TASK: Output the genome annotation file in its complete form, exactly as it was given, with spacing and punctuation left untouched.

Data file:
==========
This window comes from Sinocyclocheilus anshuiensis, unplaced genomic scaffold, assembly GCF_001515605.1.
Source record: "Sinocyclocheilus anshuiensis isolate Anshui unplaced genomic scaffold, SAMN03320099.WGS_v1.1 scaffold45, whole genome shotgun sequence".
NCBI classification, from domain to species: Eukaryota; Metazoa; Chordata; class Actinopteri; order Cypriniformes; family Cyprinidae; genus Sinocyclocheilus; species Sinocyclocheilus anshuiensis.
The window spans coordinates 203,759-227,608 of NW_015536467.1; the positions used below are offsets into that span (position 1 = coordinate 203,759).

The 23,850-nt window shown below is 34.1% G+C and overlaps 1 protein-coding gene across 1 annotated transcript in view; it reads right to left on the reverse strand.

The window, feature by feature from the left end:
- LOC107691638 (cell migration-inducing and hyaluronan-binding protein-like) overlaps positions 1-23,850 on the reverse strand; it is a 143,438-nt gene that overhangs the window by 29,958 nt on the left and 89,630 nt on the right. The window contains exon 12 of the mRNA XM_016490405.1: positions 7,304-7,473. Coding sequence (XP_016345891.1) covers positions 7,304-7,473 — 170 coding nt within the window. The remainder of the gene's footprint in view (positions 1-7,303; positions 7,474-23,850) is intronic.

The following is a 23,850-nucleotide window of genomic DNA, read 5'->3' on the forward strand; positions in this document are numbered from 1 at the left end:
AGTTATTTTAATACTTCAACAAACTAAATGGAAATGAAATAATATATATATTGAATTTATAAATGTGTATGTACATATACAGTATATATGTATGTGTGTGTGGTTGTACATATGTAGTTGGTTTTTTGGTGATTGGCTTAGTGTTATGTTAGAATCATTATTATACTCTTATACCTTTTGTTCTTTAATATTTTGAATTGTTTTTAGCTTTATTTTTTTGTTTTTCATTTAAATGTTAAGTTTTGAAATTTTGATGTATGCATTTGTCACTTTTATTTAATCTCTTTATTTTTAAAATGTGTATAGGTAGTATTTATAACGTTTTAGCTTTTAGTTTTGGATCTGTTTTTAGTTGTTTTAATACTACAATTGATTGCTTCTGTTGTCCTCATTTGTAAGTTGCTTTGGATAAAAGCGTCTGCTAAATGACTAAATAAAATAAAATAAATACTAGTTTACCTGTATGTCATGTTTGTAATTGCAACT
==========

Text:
This window comes from Sinocyclocheilus anshuiensis, unplaced genomic scaffold, assembly GCF_001515605.1.
Source record: "Sinocyclocheilus anshuiensis isolate Anshui unplaced genomic scaffold, SAMN03320099.WGS_v1.1 scaffold45, whole genome shotgun sequence".
NCBI classification, from domain to species: Eukaryota; Metazoa; Chordata; class Actinopteri; order Cypriniformes; family Cyprinidae; genus Sinocyclocheilus; species Sinocyclocheilus anshuiensis.
The window spans coordinates 203,759-227,608 of NW_015536467.1; the positions used below are offsets into that span (position 1 = coordinate 203,759).

The 23,850-nt window shown below is 34.1% G+C and overlaps 1 protein-coding gene across 1 annotated transcript in view; it reads right to left on the reverse strand.

The window, feature by feature from the left end:
- LOC107691638 (cell migration-inducing and hyaluronan-binding protein-like) overlaps positions 1-23,850 on the reverse strand; it is a 143,438-nt gene that overhangs the window by 29,958 nt on the left and 89,630 nt on the right. The window contains exon 12 of the mRNA XM_016490405.1: positions 7,304-7,473. Coding sequence (XP_016345891.1) covers positions 7,304-7,473 — 170 coding nt within the window. The remainder of the gene's footprint in view (positions 1-7,303; positions 7,474-23,850) is intronic.

The following is a 23,850-nucleotide window of genomic DNA, read 5'->3' on the forward strand; positions in this document are numbered from 1 at the left end:
AGTTATTTTAATACTTCAACAAACTAAATGGAAATGAAATAATATATATATTGAATTTATAAATGTGTATGTACATATACAGTATATATGTATGTGTGTGTGGTTGTACATATGTAGTTGGTTTTTTGGTGATTGGCTTAGTGTTATGTTAGAATCATTATTATACTCTTATACCTTTTGTTCTTTAATATTTTGAATTGTTTTTAGCTTTATTTTTTTGTTTTTCATTTAAATGTTAAGTTTTGAAATTTTGATGTATGCATTTGTCACTTTTATTTAATCTCTTTATTTTTAAAATGTGTATAGGTAGTATTTATAACGTTTTAGCTTTTAGTTTTGGATCTGTTTTTAGTTGTTTTAATACTACAATTGATTGCTTCTGTTGTCCTCATTTGTAAGTTGCTTTGGATAAAAGCGTCTGCTAAATGACTAAATAAAATAAAATAAATACTAGTTTACCTGTATGTCATGTTTGTAATTGCAACT